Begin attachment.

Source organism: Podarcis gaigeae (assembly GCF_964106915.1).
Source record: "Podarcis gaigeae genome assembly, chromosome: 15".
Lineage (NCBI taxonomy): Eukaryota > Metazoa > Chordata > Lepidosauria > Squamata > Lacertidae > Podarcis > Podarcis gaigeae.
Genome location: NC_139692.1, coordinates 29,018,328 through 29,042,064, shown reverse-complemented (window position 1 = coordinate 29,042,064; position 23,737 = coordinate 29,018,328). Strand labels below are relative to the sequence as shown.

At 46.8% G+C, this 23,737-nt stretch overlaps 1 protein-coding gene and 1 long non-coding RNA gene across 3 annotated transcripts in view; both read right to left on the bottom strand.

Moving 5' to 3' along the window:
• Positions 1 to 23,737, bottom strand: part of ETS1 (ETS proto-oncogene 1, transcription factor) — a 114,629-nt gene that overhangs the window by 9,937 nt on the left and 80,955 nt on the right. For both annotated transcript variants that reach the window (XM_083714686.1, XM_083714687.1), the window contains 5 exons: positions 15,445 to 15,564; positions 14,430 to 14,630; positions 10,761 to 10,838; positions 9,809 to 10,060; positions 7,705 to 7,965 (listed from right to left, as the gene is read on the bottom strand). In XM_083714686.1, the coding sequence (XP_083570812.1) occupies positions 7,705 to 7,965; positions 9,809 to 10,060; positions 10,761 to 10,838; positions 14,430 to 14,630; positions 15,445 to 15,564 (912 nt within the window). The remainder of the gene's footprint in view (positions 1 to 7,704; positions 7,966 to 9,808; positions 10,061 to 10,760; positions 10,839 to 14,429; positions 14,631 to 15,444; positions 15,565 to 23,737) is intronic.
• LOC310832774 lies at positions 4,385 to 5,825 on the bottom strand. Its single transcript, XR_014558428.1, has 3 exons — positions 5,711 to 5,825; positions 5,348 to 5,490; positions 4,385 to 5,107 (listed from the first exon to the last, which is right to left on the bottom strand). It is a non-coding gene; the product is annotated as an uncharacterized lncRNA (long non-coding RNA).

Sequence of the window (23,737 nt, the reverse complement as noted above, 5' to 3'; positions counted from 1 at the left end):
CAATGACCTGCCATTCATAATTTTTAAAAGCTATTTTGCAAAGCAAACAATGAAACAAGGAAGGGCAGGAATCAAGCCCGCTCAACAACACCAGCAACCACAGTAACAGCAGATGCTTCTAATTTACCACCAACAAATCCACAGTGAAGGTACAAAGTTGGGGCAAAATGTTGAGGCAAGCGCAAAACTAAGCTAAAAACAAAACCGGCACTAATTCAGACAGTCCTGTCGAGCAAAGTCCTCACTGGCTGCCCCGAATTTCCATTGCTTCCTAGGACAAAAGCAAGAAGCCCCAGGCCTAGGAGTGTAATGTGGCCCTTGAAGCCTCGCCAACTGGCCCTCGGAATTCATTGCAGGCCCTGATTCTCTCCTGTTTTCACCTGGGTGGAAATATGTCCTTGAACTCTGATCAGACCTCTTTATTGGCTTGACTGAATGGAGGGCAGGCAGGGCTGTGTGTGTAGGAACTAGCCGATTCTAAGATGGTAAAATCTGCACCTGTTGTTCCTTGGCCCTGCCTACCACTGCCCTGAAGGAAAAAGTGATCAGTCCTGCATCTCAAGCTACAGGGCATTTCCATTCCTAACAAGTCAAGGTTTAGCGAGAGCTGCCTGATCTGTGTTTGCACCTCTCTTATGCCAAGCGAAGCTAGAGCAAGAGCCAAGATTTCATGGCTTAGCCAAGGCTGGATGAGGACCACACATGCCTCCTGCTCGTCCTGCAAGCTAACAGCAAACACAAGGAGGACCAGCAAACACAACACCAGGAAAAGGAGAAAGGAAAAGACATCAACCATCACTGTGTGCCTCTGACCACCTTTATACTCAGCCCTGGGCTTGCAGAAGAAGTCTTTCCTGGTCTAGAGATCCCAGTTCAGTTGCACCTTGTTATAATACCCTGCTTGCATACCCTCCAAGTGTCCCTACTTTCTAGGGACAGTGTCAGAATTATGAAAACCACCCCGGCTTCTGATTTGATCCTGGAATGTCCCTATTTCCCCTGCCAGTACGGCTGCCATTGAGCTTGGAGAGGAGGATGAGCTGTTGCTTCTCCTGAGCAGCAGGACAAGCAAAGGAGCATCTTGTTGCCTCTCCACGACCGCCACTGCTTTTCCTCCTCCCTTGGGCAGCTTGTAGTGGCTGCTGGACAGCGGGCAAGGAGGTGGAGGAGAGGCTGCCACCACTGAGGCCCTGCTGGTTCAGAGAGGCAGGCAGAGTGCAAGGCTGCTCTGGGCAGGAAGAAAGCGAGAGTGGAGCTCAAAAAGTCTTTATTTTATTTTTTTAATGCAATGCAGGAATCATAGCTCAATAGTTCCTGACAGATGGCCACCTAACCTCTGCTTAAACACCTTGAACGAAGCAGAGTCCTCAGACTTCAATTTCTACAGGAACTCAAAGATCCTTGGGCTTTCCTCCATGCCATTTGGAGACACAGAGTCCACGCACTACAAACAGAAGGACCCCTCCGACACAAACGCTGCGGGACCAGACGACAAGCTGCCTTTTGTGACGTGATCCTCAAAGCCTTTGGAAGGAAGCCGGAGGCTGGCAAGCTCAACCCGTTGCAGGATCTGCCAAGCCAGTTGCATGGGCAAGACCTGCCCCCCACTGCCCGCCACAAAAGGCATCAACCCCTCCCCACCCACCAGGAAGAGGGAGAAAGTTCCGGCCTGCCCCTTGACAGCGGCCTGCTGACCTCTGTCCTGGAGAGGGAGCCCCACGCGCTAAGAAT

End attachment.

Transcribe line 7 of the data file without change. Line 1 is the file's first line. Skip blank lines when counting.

• Positions 1 to 23,737, bottom strand: part of ETS1 (ETS proto-oncogene 1, transcription factor) — a 114,629-nt gene that overhangs the window by 9,937 nt on the left and 80,955 nt on the right. For both annotated transcript variants that reach the window (XM_083714686.1, XM_083714687.1), the window contains 5 exons: positions 15,445 to 15,564; positions 14,430 to 14,630; positions 10,761 to 10,838; positions 9,809 to 10,060; positions 7,705 to 7,965 (listed from right to left, as the gene is read on the bottom strand). In XM_083714686.1, the coding sequence (XP_083570812.1) occupies positions 7,705 to 7,965; positions 9,809 to 10,060; positions 10,761 to 10,838; positions 14,430 to 14,630; positions 15,445 to 15,564 (912 nt within the window). The remainder of the gene's footprint in view (positions 1 to 7,704; positions 7,966 to 9,808; positions 10,061 to 10,760; positions 10,839 to 14,429; positions 14,631 to 15,444; positions 15,565 to 23,737) is intronic.